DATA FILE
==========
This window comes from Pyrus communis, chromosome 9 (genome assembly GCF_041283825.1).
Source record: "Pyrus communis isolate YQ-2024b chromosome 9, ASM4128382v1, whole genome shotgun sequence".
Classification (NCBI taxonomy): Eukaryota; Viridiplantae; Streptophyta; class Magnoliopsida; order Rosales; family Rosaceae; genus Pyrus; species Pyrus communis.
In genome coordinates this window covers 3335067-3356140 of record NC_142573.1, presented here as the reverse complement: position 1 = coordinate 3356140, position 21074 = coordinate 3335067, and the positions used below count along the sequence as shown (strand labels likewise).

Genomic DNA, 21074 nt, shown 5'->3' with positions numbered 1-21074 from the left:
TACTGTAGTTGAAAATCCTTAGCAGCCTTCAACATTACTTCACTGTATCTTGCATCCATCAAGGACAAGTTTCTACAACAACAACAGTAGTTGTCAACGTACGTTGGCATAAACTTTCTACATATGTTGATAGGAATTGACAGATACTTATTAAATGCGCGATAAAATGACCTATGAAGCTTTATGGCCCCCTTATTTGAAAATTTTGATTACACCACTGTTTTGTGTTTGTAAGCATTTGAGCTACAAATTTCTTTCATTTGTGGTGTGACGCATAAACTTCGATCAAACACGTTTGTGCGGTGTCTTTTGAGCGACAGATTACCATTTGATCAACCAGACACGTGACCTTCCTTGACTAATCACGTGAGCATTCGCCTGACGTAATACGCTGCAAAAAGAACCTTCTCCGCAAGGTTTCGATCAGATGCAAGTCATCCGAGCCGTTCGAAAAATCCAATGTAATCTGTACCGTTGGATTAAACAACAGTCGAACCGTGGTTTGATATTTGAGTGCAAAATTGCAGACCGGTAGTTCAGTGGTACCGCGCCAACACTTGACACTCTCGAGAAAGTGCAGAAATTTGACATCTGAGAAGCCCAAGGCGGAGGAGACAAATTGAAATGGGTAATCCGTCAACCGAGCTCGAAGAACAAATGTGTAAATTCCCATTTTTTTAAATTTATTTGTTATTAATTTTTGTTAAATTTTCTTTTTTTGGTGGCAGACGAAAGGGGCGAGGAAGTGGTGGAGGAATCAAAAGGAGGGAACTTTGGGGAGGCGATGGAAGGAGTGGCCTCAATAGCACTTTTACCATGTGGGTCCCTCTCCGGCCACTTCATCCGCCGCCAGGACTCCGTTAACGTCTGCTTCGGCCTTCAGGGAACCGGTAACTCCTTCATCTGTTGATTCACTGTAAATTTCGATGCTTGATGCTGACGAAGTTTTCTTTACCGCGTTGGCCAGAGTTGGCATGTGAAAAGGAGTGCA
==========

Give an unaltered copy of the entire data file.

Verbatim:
This window comes from Pyrus communis, chromosome 9 (genome assembly GCF_041283825.1).
Source record: "Pyrus communis isolate YQ-2024b chromosome 9, ASM4128382v1, whole genome shotgun sequence".
Classification (NCBI taxonomy): Eukaryota; Viridiplantae; Streptophyta; class Magnoliopsida; order Rosales; family Rosaceae; genus Pyrus; species Pyrus communis.
In genome coordinates this window covers 3335067-3356140 of record NC_142573.1, presented here as the reverse complement: position 1 = coordinate 3356140, position 21074 = coordinate 3335067, and the positions used below count along the sequence as shown (strand labels likewise).

Genomic DNA, 21074 nt, shown 5'->3' with positions numbered 1-21074 from the left:
TACTGTAGTTGAAAATCCTTAGCAGCCTTCAACATTACTTCACTGTATCTTGCATCCATCAAGGACAAGTTTCTACAACAACAACAGTAGTTGTCAACGTACGTTGGCATAAACTTTCTACATATGTTGATAGGAATTGACAGATACTTATTAAATGCGCGATAAAATGACCTATGAAGCTTTATGGCCCCCTTATTTGAAAATTTTGATTACACCACTGTTTTGTGTTTGTAAGCATTTGAGCTACAAATTTCTTTCATTTGTGGTGTGACGCATAAACTTCGATCAAACACGTTTGTGCGGTGTCTTTTGAGCGACAGATTACCATTTGATCAACCAGACACGTGACCTTCCTTGACTAATCACGTGAGCATTCGCCTGACGTAATACGCTGCAAAAAGAACCTTCTCCGCAAGGTTTCGATCAGATGCAAGTCATCCGAGCCGTTCGAAAAATCCAATGTAATCTGTACCGTTGGATTAAACAACAGTCGAACCGTGGTTTGATATTTGAGTGCAAAATTGCAGACCGGTAGTTCAGTGGTACCGCGCCAACACTTGACACTCTCGAGAAAGTGCAGAAATTTGACATCTGAGAAGCCCAAGGCGGAGGAGACAAATTGAAATGGGTAATCCGTCAACCGAGCTCGAAGAACAAATGTGTAAATTCCCATTTTTTTAAATTTATTTGTTATTAATTTTTGTTAAATTTTCTTTTTTTGGTGGCAGACGAAAGGGGCGAGGAAGTGGTGGAGGAATCAAAAGGAGGGAACTTTGGGGAGGCGATGGAAGGAGTGGCCTCAATAGCACTTTTACCATGTGGGTCCCTCTCCGGCCACTTCATCCGCCGCCAGGACTCCGTTAACGTCTGCTTCGGCCTTCAGGGAACCGGTAACTCCTTCATCTGTTGATTCACTGTAAATTTCGATGCTTGATGCTGACGAAGTTTTCTTTACCGCGTTGGCCAGAGTTGGCATGTGAAAAGGAGTGCA